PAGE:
I posted a version of this op-ed on Unmasked, but in a time of intense anonymity on this campus, I felt it was important to put my name to what I wrote.

Last Thursday, a group of white men distributed miniature Bibles outside Paresky and on Spring Street. As several people on social media posted, I thought it was the College handing out journals or planners, so I grabbed one. When I saw it was a Bible, I immediately felt uneasy. I’m very outwardly queer and trans, blur the binary, and tend to be seen somewhere between “dyke” and “fag.” Although there are many Christians who support gay people and many gay Christians, in general, people handing out Bibles on street corners don’t tend to like people like me. I looked at the Bible-engraved organization, Gideons International, and was fairly certain that these particular men belonged to this sub-group. They are an evangelical society made up only of Christian men (their wives are – and I quote – “helpers”).

Many people on campus – myself included – have expressed their unease online with this new presence on campus. In response to these comments, someone posted on Unmasked, “Not a practicing Christian, but uncomfortable with the way people are bashing Christians on this campus,” which started a thread with 62 comments. There were a lot of comments that boiled down to, “If you said X thing you said about Christianity about Islam or Judaism, that would be Islamophobic or anti-Semitic. So why is it different for Christianity?

It’s different. Criticizing Christianity is different from criticizing other religions.

Christianity is the most dominant religion and has been for centuries. In much of the world, especially the United States, this domination has resulted in genocide and large-scale colonialism. It has shaped how our society has responded to women, minorities, and LGBTQ+ people in massive (often bad) ways. Many religions have problematic views, but they have not shaped the fabric of our country as Christianity has. As one commenter on my article noted, our nation’s motto says “in God we trust.” This God designates the Christian God. All but two presidents – Lincoln and Jefferson – have been Christians. 88% of the current Congress identifies as Christian. Although we are a more secular campus, Christianity dominates our nation and wields tremendous power.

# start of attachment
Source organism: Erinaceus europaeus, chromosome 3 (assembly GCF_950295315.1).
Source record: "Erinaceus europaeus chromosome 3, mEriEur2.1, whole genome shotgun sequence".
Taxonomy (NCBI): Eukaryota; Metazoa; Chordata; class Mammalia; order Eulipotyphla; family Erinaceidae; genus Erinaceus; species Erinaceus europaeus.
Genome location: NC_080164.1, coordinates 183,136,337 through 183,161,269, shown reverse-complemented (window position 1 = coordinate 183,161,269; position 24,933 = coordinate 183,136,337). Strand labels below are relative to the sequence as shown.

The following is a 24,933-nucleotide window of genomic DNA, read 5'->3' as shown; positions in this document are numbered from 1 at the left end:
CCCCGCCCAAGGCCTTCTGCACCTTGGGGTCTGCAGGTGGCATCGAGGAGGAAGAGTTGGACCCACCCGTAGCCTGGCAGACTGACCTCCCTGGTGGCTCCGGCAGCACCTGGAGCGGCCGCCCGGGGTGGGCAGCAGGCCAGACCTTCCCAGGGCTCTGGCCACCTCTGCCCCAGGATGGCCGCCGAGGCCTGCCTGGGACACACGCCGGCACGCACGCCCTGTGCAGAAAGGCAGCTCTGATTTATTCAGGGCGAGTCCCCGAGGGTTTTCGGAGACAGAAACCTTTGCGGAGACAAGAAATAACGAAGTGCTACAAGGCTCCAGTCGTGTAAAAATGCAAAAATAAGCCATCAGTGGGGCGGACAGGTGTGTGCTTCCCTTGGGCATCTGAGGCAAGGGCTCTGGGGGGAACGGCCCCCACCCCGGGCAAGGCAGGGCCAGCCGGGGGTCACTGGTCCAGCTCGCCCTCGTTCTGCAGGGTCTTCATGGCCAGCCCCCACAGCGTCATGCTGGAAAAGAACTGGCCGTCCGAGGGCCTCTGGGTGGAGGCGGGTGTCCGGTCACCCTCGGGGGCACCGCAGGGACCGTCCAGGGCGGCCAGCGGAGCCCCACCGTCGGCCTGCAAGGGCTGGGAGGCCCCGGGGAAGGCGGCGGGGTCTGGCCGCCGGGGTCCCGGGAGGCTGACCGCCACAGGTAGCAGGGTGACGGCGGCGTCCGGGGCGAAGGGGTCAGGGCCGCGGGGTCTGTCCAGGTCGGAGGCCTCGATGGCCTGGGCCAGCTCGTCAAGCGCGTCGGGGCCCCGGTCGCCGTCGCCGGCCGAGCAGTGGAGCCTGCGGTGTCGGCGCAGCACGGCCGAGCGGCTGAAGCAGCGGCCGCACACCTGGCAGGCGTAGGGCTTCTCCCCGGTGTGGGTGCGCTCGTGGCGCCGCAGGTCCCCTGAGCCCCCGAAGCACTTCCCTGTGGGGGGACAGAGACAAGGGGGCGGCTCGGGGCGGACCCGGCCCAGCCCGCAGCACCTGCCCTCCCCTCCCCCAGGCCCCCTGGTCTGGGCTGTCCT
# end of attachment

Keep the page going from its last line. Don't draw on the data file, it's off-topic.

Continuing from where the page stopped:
Just like expressing frustration with white people or with men, expressing frustration with Christianity is expressing frustration with systems that have done great harm to those who are not part of their subgroups and to privileges that members of these dominant groups derive from their membership. Not all men are sexist, but sexism remains, and men benefit from its history and its present. Not all white people are racist, but they do benefit from racist histories and systems. Not all Christians have problematic beliefs, but all Christians benefit from the dominance of Christianity, which is rooted in its problematic history.

Moreover, criticisms of Christianity are generally not rooted in racism and therefore cannot be equated with Islamophobia and anti-Semitism. While Christians are of all races, whiteness is coded into religion in America due to its history and demographics. While many people of many races and ethnicities practice Judaism and Islam, Islam is consistently associated with brown-skinned people in Southwest Asia and North Africa and there is a persistent belief ( in many places) that the Jews are of a different race from the whites. , Anglo-Saxon people. For this reason, Islamophobia and anti-Semitism are rooted in racism. Criticisms of Christianity are not rooted in this same racism. Thus, it is impossible to assert that criticizing Christianity (or even denigrating it) is comparable to Islamophobia or anti-Semitism.

The people distributing Bibles were white men. This context matters. Bibles are symbolic of a religion with a history of violent and forced conversion and domination in the United States. These men have an inherent privilege that allows them to distribute Bibles without serious risk of harm. It would be different if people of color distributed Bibles. It would be different if copies of the Koran or the Torah were distributed.

For many reasons, people on this campus may have reactions to the presence of men. I can’t speak for everyone, but I think a lot of these reactions are rooted in the complex stories and powers associated with Christianity. I don’t think they are expressing a problem with Christians in general. I also don’t think many of the criticisms are aimed at silencing religion or hampering religious freedom. I have criticized the distribution of Bibles and believe in the freedom to practice religion (as long as it does not harm others). Respecting the freedom to practice a religion does not mean that we cannot be critical and reflective about it. The reflex to be on the defensive should be examined under all the complex privileges that exist within Christianity.

All beliefs must be examined in their history and context. In fact, thinking critically about our religious beliefs is one of the most sacred things we can do. I come from a Quaker Jewish family and these beliefs deeply shape me. These beliefs do not exist in a vacuum. For me, an important part of being a Jew is to criticize the State of Israel and the colonial violence it perpetuates. An important part of being a Quaker for me is fighting against the violent Christian stories in which Quakerism exists.

Christianity is not simple. A belief in Christianity must tackle this. Christians, Muslims, Jews and all religious people are not monoliths. There is no one way to be a religious person. But religions have histories and powers. It is worth considering your own position within them.

Alice-Henry Carnell ‘22.5 is an English and Environmental Science major from Towson, Md.

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